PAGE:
Investing to Reduce Urban Risks: Challenges for Local Governments


Investing to Reduce Urban Risks: Challenges for Local Governments
Investing to Reduce Urban Risks:
Challenges for Local Governments
Kyaw Thu, Programme Specialist
UN-Habitat/Urban Research and Development
Institute, Myanmar
• Development plans and strategies now takes Disaster and
Climate Risk into account (E.g. City Climate Change Initiatives),
however, gap is still there in terms of investment
– In Myanmar decentralization is pursued for Cities, however no
comprehensive or specific guidance exists to address Disaster and
Climate Risk into the planning process
• Global and regional support in Urban Development- city
development strategies, master planning, transport, water
provision, energy, communication, etc., (WB, ADB, JICA etc.)
but sustainable public and private sector investment is
needed for longer run including Public Private Partnerships
• Initiatives such as 100 Resilient Cities provide strategy for
cities to leverage bigger investment potential
• Limited capacity to mobilize resources strategically within
local governments – then leveraging and using the resources
effectively – currently passive (and donor driven)
• Attracting responsible private sector investment that will beef
up, not hinder, resilience efforts; and managing risks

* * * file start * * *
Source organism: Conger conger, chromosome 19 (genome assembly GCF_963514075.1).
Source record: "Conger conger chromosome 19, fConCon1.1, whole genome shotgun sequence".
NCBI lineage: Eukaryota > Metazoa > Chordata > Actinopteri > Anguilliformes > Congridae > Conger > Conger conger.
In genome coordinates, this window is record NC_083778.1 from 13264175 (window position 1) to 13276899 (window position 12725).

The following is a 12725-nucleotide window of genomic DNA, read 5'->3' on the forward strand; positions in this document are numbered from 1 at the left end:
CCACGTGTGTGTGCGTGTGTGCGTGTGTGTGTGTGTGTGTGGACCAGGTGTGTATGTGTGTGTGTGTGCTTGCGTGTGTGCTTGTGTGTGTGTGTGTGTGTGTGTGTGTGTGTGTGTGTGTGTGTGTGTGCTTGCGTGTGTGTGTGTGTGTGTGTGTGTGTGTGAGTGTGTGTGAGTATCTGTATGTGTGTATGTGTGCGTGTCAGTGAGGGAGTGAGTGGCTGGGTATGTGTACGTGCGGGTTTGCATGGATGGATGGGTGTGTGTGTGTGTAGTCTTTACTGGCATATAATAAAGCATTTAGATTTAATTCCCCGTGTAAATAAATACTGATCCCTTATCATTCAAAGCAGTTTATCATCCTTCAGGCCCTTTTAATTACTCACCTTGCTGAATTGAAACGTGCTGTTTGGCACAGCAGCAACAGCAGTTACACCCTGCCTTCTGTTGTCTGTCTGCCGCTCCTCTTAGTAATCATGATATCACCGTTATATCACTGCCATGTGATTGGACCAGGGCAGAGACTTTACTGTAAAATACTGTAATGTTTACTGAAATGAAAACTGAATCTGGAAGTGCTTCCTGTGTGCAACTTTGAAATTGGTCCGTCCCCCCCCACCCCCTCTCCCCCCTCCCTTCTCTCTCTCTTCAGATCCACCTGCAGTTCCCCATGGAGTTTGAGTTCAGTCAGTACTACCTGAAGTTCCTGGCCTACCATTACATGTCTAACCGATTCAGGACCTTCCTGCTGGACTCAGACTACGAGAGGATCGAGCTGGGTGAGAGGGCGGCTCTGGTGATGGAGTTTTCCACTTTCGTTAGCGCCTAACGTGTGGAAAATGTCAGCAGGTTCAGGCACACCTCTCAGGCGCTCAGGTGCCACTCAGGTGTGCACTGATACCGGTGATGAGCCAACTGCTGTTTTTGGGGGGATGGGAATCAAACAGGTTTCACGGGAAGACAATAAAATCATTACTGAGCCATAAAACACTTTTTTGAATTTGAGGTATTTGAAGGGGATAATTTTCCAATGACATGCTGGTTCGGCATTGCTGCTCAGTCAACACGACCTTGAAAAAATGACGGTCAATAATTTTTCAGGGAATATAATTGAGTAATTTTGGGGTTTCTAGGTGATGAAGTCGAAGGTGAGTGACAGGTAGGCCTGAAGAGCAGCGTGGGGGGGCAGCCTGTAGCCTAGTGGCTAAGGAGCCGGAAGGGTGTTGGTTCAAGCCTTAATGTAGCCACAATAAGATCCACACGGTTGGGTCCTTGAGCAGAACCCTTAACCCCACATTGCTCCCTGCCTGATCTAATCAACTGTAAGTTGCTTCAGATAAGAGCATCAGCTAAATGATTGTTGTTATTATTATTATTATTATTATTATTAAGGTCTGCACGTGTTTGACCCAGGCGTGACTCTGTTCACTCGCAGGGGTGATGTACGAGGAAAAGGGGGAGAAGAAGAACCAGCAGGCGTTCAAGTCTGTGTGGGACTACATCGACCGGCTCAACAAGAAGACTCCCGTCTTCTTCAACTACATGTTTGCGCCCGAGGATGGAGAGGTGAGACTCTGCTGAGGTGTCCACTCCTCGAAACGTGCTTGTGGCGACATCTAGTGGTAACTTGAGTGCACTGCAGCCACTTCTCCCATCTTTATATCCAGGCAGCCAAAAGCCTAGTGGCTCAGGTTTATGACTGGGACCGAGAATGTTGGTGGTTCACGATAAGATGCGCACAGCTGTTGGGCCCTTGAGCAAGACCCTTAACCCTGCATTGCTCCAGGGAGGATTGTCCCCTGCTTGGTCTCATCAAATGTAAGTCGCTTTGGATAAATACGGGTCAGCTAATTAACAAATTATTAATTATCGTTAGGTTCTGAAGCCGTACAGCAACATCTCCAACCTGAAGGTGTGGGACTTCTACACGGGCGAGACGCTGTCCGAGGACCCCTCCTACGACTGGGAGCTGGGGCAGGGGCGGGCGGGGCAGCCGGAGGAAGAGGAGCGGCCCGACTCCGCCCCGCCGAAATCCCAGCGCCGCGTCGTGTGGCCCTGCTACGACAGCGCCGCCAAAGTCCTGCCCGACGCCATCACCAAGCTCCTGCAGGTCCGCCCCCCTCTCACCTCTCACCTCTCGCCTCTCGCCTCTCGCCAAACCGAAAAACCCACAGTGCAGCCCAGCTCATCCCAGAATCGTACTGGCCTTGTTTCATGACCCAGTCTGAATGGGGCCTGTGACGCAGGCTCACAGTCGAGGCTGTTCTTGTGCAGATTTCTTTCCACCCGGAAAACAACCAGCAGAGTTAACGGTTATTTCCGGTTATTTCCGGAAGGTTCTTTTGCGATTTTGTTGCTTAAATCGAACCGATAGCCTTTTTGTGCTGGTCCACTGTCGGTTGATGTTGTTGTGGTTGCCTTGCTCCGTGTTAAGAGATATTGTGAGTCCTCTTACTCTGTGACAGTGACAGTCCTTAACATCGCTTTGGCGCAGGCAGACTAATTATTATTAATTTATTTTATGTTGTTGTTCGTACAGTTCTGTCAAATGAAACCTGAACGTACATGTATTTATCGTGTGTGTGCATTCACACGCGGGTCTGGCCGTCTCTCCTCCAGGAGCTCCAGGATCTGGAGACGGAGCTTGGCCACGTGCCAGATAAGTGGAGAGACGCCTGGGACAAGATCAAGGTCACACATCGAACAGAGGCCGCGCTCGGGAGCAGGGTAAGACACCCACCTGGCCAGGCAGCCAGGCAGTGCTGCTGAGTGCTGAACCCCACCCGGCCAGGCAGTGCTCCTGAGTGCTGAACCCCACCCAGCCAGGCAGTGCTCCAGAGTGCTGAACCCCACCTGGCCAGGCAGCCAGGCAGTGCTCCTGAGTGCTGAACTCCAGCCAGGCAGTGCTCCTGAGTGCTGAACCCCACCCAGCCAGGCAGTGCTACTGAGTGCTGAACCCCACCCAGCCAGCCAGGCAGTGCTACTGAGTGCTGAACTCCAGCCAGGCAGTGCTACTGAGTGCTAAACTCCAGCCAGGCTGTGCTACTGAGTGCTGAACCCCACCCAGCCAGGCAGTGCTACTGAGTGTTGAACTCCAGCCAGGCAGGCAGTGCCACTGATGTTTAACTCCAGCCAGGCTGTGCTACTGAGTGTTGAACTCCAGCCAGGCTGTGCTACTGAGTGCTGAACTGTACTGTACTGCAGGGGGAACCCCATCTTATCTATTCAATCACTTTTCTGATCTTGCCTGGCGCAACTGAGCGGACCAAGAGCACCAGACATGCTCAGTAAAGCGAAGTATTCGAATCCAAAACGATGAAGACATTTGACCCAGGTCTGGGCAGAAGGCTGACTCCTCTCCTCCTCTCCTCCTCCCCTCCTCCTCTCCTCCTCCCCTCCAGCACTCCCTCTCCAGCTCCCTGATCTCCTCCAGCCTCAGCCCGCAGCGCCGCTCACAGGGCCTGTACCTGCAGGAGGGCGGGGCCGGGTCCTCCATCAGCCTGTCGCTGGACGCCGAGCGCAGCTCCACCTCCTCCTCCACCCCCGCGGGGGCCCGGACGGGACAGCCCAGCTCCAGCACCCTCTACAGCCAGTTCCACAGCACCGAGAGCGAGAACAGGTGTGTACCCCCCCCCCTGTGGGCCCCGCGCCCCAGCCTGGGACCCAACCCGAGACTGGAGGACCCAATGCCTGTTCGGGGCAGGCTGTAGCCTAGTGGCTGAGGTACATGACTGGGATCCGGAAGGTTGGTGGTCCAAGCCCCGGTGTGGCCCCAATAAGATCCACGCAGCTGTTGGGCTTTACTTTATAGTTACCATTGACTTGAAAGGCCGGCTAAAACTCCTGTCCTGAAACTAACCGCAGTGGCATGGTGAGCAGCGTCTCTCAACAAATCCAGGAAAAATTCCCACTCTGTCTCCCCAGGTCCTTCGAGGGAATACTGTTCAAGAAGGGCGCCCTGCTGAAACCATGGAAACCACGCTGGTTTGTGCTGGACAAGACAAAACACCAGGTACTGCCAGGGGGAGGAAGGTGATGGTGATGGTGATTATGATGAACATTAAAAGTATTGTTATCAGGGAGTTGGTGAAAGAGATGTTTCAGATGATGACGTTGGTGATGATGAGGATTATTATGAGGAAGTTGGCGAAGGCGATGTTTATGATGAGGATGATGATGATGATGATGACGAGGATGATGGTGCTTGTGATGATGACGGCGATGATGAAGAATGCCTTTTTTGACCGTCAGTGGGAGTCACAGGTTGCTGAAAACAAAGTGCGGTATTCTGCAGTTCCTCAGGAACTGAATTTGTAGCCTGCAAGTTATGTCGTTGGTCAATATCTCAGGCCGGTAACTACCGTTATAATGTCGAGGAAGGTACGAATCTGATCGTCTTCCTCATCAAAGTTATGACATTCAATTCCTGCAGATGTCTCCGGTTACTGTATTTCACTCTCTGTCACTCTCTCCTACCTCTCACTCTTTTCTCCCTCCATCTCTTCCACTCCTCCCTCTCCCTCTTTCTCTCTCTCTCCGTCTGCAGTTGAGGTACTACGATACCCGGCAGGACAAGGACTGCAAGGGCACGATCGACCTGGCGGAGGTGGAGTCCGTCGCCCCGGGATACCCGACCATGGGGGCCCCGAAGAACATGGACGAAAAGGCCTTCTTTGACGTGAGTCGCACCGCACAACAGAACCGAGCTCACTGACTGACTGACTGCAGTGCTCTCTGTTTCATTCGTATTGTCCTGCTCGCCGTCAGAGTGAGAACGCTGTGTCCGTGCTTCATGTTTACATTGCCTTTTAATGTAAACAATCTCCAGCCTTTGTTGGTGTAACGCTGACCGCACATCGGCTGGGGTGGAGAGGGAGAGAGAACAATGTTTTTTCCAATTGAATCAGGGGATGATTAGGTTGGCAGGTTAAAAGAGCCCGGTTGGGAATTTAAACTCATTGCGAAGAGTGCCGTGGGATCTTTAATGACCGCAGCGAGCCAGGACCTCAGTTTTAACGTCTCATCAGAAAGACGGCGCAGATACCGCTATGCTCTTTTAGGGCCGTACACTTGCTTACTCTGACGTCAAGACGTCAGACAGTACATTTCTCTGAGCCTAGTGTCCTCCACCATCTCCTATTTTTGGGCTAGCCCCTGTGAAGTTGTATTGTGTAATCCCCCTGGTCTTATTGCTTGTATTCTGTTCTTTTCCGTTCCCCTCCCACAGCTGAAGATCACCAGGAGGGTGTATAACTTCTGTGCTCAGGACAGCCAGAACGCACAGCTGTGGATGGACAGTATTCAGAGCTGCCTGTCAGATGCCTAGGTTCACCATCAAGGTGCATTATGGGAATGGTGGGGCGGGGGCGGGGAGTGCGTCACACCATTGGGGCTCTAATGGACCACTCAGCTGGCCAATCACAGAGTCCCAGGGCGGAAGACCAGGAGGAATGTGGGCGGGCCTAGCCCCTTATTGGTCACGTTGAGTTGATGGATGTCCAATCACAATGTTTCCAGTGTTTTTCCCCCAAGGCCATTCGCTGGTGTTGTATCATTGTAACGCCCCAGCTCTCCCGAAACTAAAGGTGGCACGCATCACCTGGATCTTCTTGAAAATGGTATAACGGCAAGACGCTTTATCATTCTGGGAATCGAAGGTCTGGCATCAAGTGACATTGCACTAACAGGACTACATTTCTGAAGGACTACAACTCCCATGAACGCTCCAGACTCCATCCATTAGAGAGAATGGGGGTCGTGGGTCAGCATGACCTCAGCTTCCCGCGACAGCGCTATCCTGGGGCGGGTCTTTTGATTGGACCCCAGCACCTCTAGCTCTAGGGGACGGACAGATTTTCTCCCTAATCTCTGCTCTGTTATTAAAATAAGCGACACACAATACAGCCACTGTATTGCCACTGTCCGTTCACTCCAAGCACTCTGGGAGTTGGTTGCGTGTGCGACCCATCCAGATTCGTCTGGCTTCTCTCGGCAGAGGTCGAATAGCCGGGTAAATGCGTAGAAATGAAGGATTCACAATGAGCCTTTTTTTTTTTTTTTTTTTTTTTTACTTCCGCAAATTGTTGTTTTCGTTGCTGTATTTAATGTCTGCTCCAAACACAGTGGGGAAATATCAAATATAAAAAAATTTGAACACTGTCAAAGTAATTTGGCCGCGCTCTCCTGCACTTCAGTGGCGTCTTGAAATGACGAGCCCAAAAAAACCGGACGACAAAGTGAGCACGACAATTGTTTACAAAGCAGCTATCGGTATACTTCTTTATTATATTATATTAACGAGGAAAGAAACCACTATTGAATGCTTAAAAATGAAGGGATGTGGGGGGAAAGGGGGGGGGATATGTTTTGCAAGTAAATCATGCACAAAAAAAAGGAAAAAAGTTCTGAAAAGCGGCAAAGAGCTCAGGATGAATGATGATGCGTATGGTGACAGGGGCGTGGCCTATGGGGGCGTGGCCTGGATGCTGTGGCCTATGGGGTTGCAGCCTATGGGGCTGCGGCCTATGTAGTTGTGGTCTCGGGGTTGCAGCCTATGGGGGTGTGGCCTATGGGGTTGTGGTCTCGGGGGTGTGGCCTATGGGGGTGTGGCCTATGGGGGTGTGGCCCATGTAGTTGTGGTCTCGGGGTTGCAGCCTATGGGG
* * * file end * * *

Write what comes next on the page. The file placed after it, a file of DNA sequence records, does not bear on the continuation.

associated with them is still a challenge in the region
– Public Private Partnership and private sector engagement
is limited in urban and infrastructure development, and
limited engagement of urban resilience
• Businesses, private sector investors, financial institutions,
such as banks, and insurance sectors needs to be engaged
more in the cross-sectoral partnership-building
• For Myanmar, political reform and associated implications,
and changing trend of macro-economics
– Cities on trade routes, transport hubs, economic corridors, and cities
along major regional economic development plans have challenges
that comes with economic development and rapid urbanization
• Local priorities needs to be aligned with national priorities
and vice-versa in terms of investments and development
plans incorporating resilience programming
• Leadership, governance, urban/spatial policies and strategies,
and legal and regulatory frameworks needs to be improved
– Technical and institutional capacity is weak at the local level
– Investment data and information needs to be streamlined

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